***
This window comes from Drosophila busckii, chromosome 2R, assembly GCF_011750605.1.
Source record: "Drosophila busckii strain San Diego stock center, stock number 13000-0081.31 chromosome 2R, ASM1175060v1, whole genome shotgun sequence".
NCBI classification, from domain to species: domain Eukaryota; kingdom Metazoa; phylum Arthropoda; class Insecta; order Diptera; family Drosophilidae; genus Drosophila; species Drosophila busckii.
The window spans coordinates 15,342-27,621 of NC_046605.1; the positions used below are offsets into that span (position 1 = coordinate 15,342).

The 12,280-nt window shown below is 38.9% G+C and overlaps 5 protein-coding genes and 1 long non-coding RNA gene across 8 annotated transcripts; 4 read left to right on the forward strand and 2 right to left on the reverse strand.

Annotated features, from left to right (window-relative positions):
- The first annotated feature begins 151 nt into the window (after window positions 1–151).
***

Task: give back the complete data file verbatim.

This window comes from Drosophila busckii, chromosome 2R, assembly GCF_011750605.1.
Source record: "Drosophila busckii strain San Diego stock center, stock number 13000-0081.31 chromosome 2R, ASM1175060v1, whole genome shotgun sequence".
NCBI classification, from domain to species: domain Eukaryota; kingdom Metazoa; phylum Arthropoda; class Insecta; order Diptera; family Drosophilidae; genus Drosophila; species Drosophila busckii.
The window spans coordinates 15,342-27,621 of NC_046605.1; the positions used below are offsets into that span (position 1 = coordinate 15,342).

The 12,280-nt window shown below is 38.9% G+C and overlaps 5 protein-coding genes and 1 long non-coding RNA gene across 8 annotated transcripts; 4 read left to right on the forward strand and 2 right to left on the reverse strand.

Annotated features, from left to right (window-relative positions):
- The first annotated feature begins 151 nt into the window (after window positions 1–151).